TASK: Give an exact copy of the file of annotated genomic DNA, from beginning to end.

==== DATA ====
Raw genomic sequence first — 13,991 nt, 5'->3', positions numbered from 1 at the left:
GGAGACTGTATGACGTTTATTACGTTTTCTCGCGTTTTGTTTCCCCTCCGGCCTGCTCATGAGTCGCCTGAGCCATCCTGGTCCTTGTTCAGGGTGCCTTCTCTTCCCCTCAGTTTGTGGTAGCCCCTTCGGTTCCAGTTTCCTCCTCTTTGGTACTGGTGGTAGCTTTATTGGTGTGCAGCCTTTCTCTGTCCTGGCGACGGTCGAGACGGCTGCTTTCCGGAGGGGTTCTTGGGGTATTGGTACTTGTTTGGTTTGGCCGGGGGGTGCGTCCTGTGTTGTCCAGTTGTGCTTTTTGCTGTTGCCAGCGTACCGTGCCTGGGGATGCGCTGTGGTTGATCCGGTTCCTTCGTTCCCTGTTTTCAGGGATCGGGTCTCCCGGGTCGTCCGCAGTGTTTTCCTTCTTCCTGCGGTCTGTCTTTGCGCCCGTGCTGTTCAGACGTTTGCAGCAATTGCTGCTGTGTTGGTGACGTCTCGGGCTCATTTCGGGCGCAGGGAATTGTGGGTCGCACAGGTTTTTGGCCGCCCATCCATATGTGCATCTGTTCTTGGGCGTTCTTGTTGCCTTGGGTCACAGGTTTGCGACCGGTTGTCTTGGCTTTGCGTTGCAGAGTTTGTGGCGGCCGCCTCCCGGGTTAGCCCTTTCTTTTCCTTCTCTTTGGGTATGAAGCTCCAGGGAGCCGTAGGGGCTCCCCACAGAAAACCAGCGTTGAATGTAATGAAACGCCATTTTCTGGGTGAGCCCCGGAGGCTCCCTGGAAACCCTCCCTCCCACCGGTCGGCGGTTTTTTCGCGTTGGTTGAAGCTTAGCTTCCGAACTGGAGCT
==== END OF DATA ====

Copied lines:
Raw genomic sequence first — 13,991 nt, 5'->3', positions numbered from 1 at the left:
GGAGACTGTATGACGTTTATTACGTTTTCTCGCGTTTTGTTTCCCCTCCGGCCTGCTCATGAGTCGCCTGAGCCATCCTGGTCCTTGTTCAGGGTGCCTTCTCTTCCCCTCAGTTTGTGGTAGCCCCTTCGGTTCCAGTTTCCTCCTCTTTGGTACTGGTGGTAGCTTTATTGGTGTGCAGCCTTTCTCTGTCCTGGCGACGGTCGAGACGGCTGCTTTCCGGAGGGGTTCTTGGGGTATTGGTACTTGTTTGGTTTGGCCGGGGGGTGCGTCCTGTGTTGTCCAGTTGTGCTTTTTGCTGTTGCCAGCGTACCGTGCCTGGGGATGCGCTGTGGTTGATCCGGTTCCTTCGTTCCCTGTTTTCAGGGATCGGGTCTCCCGGGTCGTCCGCAGTGTTTTCCTTCTTCCTGCGGTCTGTCTTTGCGCCCGTGCTGTTCAGACGTTTGCAGCAATTGCTGCTGTGTTGGTGACGTCTCGGGCTCATTTCGGGCGCAGGGAATTGTGGGTCGCACAGGTTTTTGGCCGCCCATCCATATGTGCATCTGTTCTTGGGCGTTCTTGTTGCCTTGGGTCACAGGTTTGCGACCGGTTGTCTTGGCTTTGCGTTGCAGAGTTTGTGGCGGCCGCCTCCCGGGTTAGCCCTTTCTTTTCCTTCTCTTTGGGTATGAAGCTCCAGGGAGCCGTAGGGGCTCCCCACAGAAAACCAGCGTTGAATGTAATGAAACGCCATTTTCTGGGTGAGCCCCGGAGGCTCCCTGGAAACCCTCCCTCCCACCGGTCGGCGGTTTTTTCGCGTTGGTTGAAGCTTAGCTTCCGAACTGGAGCT